I have my ’38 Tonner on which I did a Concours level restoration. Therefore, it has a 6-volt electrical system, a mechanical fuel pump and a Stromberg 97 carburetor. Needless to say, it doesn’t get driven a whole lot. When I don’t start it for a while, it is often difficult to start since there may be little if any gas in the carburetor bowl. I have often had to disconnect the gas supply line at the carb and fill the bowl. Although this is not something I prefer to do, this usually works. However, I went to start the truck the other day, and it was a no go even after multiple rounds of priming the carb. The truck would run until the bowl went dry, but that was as far as I could get. I checked all of the lines, changed the gas in the tank, and played with it for quite a while, and everything seemed fine. I did need to recharge the battery in between all of the attempts. I eventually got the truck to run after filling the carb bowl yet once again. I took the truck out for a short ride, and all was well.
I have read much of what is in the Barn forums, and I realize that this kind of starting issue is not entirely uncommon. My question is: short of installing a “secondary” electric fuel pump to get the gas started on its way up to the carburetor, is there something else I could or should be doing?
When I get the truck started, it always runs great. So things work well after the start.
As your engine "runs great" as you state, there is most likely little to be done to make it start great. There is ZERO need for an electric pump on a properly built and maintained fuel system.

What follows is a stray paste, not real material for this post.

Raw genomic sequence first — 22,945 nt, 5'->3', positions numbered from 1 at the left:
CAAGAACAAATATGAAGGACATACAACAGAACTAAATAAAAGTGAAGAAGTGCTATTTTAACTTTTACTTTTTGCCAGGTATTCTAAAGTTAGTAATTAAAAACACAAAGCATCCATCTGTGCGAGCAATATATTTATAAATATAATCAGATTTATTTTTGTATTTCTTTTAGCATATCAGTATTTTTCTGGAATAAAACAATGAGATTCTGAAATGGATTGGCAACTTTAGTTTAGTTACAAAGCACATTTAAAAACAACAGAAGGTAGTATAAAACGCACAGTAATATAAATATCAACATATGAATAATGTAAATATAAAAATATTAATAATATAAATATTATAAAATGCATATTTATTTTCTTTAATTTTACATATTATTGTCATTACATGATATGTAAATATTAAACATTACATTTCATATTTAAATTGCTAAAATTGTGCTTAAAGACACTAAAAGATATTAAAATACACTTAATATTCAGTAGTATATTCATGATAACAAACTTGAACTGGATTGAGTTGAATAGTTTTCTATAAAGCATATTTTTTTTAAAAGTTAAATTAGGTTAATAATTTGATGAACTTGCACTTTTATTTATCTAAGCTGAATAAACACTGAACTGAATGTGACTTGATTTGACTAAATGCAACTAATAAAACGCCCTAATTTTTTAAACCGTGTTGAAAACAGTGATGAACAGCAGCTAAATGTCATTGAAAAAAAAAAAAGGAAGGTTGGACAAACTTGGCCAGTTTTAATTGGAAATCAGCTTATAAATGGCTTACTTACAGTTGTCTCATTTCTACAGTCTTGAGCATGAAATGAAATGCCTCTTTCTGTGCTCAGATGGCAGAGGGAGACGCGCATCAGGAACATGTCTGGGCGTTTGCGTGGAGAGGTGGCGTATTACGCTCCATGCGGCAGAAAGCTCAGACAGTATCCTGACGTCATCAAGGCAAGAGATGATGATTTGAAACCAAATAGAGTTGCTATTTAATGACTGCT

Places I'd check :
* flex fuel line. Often they look good but suck air through the "body" of the hose. Remove it, put your finger over one end and suck on the other. Put your tongue on that end. The vacuum should hold your tongue in place for a bit. If not, the hose is at least partly an issue to be dealt with.
You don't need one of those flex lines with built in check valves. There are valves in the fuel pump to keep the fuel where you desire it. Those "check valve" hoses are simply band-aids for those not wanting to correct the pump operation.
* fuel pump. The gasket at the top cover of the pump often leaks (vacuum). Finally, the screw that holds the cover on the fuel pump... if it was ever drawn down too tight, that can leak (vacuum).
* fuel pump (revisited) : check valves may not be seated properly. If you don't have the correct tools to do this, I'd suggest you have it done. Charlie Schwendler is my "go to" guy.
* hard fuel line between pump and carb: The ferules at each end were soldered on authentic lines. Ford did this for a reason.
* hard line between tank and pump: Here too, the ferules were soldered. In my opinion, this line is even more important to have soldered ferules that the piece between the carb. and pump.
All of the above can add up to cause issues that I'd rather avoid entirely. Each is easily corrected.
My cars sit for weeks at a time and rarely, I mean rarely, require much more than one or perhaps two pumps of the throttle, pull the choke and within seconds, each starts.
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Old 07-30-2020, 07:30 AM   #6
richard crow
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Default Re: Hard Starting - Fuel Line Issues

a elec. pump with a switch is a good idea when the car sits for a long time . it reduce,s wear on the starter & batt life